A 5-month-old baby born with a complex congenital limb malformation is gradually on the way to living a normal life as it recuperates after a six-hour surgical operation by doctors at Komfo Anokye Teaching Hospital (KATH).
Following five months of preparation, research and investigation, a team of surgeons, anesthesiologists, paediatricians, and nurses, led by Dr Dominic Konadu-Yeboah, Senior Specialist in Trauma and Orthopaedics carried out the surgery on February 20, 2023.
To get it right and also to increase the success rate, the health officials undertook Computer Tomography (CT), Magnetic Resonance Imaging (MRI), echo, and ultrasound scans to detect any other associated abnormalities before commencing the procedure.
According to Graphic Online, the baby was delivered via caesarean section at a district hospital before it was referred to KATH four hours after birth due to polymelia, an abnormality where supernumerary limbs are attached to a segment of the body. In addition to polymelia, the baby also had other associated conditions, including abnormal kidney positioning, anorectal malformation, genital fistula, and visual impairment.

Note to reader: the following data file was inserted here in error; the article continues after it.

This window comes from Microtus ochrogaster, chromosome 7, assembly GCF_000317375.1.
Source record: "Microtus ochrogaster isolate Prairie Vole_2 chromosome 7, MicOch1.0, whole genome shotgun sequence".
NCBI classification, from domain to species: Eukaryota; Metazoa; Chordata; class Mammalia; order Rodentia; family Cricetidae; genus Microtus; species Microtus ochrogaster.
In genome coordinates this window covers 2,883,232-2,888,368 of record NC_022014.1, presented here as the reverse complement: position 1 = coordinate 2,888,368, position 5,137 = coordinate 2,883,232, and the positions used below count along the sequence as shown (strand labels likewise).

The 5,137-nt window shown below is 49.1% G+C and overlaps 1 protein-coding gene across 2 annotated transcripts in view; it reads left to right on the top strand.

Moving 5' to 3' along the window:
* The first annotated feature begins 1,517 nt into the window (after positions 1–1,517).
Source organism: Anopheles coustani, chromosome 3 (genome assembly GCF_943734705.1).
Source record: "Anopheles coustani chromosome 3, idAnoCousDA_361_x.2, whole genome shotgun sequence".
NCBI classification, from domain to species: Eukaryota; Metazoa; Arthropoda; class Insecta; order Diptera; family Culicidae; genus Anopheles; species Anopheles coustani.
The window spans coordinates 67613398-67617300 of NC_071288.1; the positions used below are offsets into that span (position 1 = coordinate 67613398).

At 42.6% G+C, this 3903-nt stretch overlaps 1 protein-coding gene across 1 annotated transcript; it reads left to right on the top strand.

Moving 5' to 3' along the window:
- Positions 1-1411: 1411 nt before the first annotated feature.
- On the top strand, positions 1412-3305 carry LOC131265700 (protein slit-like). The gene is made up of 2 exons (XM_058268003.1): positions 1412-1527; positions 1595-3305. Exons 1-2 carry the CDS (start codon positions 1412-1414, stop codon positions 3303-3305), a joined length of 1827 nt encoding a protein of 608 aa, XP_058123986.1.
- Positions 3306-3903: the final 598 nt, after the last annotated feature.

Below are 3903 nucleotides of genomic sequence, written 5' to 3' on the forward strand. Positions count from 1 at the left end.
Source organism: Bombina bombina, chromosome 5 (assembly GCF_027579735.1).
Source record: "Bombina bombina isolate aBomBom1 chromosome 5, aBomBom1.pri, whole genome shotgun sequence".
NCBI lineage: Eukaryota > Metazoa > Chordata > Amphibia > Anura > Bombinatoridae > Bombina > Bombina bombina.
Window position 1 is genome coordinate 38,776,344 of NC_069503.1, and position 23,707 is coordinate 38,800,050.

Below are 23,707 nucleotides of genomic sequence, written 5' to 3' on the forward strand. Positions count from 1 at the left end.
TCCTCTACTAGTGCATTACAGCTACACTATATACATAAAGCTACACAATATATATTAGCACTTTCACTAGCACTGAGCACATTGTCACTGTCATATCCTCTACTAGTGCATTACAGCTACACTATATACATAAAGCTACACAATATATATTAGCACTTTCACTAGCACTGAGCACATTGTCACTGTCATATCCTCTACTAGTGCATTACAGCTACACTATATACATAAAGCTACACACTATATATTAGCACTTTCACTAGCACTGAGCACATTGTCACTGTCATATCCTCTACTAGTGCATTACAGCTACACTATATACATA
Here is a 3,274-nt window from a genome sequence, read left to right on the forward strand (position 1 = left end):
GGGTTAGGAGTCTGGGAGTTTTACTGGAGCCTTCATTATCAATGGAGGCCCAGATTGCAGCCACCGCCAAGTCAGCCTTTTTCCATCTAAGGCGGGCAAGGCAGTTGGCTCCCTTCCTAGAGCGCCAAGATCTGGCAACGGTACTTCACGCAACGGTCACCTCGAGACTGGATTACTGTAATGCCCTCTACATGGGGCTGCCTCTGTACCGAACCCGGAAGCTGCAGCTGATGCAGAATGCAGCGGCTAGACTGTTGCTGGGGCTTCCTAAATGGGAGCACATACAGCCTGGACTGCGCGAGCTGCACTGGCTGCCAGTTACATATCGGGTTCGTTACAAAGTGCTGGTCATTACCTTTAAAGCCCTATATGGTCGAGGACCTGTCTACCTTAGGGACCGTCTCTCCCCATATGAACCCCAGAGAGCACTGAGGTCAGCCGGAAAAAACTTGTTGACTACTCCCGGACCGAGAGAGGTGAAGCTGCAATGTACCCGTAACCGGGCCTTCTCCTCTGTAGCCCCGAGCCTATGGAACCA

Polymelia is a rare limb malformation occurring in approximately 6 per 10,000 live births, with only a few cases reported in the lower limbs. Its pathogenesis is diverse, including instances where identical twins in the womb fail to separate completely during baby formation. When the extra limbs are attached to the pelvis, it is referred to as pyromelia.
Team lead, Dr Konadu-Yeboah said that the immediate and intermediate postoperative periods have been successfully managed without complications, and the baby is steadily recovering, while additional minor procedures and surgical interventions will be performed to fully restore normal functioning for the baby, Graphic Online reports.
It is reported that before the surgery, a team of experts provided psychological counselling, informing the family about the procedure, potential outcomes, and possible complications.
Dr. Konadu-Yeboah disclosed that malformed babies now have higher chances of survival and living normal life, if the cases are reported promptly, due to the availability of medical expertise in Ghana, particularly at KATH.